top
From the Open-Publishing Calendar
From the Open-Publishing Newswire
Indybay Feature
Related Categories: East Bay | U.S. | Government & Elections | Health, Housing, and Public Services
HUD Secretary Ben Carson supports $6.2 billion in budget cuts to HUD
by Lynda Carson (tenantsrule [at] yahoo.com)
Friday Mar 17th, 2017 3:52 AM
HUD Secretary Ben Carson, who recently bought a fancy $1.3 million home near D.C., in Vienna, Virginia, where he resides with his wife Candy, was A.W.O.L., and nowhere to be found by the media yesterday when it came time for him to step up to the plate on behalf of the poor, elderly and disabled, to oppose the proposed $6.2 billion in budget cuts that will harm hundreds of thousands of HUD’s subsidized households!
HUD Secretary Ben Carson supports $6.2 billion in budget cuts to HUD

By Lynda Carson - March 17, 2017

Oakland - American’s first are the ones to be placed at risk of homelessness according to released documents under the proposed $6.2 billion in budget cuts to the Department of Housing and Urban Development (HUD). Thousands of poor, disabled, and elderly HUD subsidized renters in Oakland are at risk of higher rents and homelessness, due to the Trump regime’s scheme to grab $54 billion in funds from our nation’s non-defense domestic programs, to shift the $54 billion in funds to the military, and security.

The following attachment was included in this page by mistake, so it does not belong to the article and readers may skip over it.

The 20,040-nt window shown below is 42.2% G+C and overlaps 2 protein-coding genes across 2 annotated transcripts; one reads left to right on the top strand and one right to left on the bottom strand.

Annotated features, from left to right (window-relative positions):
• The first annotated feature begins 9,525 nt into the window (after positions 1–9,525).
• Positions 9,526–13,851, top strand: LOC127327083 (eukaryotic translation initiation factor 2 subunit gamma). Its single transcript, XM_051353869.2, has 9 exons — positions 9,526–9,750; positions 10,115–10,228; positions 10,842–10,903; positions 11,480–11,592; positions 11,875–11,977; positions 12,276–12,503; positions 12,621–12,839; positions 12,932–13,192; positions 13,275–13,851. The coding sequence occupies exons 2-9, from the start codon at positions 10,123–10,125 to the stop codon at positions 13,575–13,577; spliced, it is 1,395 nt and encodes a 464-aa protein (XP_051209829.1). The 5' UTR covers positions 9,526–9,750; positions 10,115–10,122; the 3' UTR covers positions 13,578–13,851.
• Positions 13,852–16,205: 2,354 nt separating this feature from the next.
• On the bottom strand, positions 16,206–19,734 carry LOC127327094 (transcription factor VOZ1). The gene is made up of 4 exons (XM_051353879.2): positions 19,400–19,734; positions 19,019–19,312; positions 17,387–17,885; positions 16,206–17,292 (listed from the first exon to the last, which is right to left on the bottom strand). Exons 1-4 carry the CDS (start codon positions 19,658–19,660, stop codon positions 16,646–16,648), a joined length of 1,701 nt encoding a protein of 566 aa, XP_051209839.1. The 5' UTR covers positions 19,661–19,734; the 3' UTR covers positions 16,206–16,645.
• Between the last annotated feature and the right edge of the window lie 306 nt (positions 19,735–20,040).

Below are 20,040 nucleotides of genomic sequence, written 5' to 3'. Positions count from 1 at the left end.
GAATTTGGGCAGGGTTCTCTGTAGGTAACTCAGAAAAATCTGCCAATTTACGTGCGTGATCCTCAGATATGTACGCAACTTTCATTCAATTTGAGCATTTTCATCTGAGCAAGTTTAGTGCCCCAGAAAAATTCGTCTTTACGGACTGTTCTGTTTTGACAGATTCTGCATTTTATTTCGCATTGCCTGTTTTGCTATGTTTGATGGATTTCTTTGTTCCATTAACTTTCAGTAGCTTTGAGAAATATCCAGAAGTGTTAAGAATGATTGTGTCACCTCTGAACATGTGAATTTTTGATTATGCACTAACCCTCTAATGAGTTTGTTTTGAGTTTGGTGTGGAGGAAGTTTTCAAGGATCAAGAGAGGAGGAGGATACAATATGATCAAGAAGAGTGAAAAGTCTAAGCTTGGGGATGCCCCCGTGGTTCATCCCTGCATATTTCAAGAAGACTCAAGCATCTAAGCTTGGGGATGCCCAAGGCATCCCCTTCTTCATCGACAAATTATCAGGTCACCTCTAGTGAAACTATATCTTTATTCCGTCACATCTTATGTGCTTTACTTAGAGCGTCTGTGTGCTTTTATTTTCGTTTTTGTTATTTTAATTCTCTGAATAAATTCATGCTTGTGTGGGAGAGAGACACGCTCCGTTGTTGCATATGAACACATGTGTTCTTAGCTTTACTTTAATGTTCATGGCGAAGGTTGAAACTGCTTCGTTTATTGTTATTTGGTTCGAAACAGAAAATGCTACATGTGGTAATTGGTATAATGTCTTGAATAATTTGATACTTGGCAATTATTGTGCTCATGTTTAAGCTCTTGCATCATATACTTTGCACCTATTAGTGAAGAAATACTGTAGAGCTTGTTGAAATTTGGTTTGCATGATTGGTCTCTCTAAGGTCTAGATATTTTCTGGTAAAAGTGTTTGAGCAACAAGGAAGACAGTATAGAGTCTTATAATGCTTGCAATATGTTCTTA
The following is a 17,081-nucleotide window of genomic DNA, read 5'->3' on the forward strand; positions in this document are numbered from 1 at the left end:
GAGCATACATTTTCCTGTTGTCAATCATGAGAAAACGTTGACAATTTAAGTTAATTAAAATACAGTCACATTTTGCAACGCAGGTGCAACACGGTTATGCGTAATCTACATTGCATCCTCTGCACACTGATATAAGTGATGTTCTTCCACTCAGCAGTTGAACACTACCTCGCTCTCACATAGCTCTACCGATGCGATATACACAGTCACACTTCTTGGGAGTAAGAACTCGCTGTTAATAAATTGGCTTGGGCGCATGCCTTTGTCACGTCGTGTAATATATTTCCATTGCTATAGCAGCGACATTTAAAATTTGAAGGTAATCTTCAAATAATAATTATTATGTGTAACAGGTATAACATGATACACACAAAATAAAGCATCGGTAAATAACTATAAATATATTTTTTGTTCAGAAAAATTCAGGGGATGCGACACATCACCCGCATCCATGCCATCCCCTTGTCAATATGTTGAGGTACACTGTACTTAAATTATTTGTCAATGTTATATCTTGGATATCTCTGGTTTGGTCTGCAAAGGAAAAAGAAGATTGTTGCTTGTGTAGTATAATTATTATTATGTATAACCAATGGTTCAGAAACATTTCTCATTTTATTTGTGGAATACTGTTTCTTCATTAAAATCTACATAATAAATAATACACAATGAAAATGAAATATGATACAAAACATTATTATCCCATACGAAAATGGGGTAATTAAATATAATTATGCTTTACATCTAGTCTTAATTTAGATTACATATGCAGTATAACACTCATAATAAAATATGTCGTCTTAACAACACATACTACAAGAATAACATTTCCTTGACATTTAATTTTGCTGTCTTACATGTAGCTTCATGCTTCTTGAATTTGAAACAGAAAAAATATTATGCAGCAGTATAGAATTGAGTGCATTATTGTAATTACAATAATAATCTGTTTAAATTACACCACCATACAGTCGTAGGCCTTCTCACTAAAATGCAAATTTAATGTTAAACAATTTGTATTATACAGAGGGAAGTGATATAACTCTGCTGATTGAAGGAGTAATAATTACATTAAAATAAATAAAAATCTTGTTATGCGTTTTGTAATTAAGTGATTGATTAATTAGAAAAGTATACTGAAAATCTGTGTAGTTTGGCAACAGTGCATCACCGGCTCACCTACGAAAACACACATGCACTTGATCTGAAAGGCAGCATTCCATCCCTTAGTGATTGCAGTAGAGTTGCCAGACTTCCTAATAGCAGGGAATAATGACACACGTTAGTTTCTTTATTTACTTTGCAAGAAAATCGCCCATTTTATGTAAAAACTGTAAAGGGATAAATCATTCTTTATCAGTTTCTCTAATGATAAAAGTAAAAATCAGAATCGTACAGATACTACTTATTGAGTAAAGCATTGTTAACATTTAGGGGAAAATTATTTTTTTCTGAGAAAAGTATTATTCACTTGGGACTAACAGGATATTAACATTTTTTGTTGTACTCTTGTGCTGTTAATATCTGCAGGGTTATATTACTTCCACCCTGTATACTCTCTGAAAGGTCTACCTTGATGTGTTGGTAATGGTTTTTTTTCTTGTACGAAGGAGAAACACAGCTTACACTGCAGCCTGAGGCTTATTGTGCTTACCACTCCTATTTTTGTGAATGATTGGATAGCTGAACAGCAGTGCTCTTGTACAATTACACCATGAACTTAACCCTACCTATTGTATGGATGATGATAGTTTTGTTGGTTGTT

In the Bay Area according to HUD, the Oakland Housing Authority (OHA) has 13,422 federally subsidized housing units in it’s section 8 inventory, and 2,122 units in it’s low rent inventory, formerly known as public housing units.

According to public documents, community wide there are 3,500 people on the wait-list for the Housing Choice Voucher Program (formerly called section 8 voucher program) in Oakland, and 3,000 people are on the wait-list for public housing. Both wait-lists are presently closed. In project-based voucher apartments managed by the OHA, there are 6,000 people in the wait-list which is also presently closed. In public housing apartments managed by a third party in Oakland there are 4,477 people on the wait-list, and the wait-list is open. And in project-based voucher apartments managed by a third party in Oakland, there are 28,325 people on the wait-list which is also open.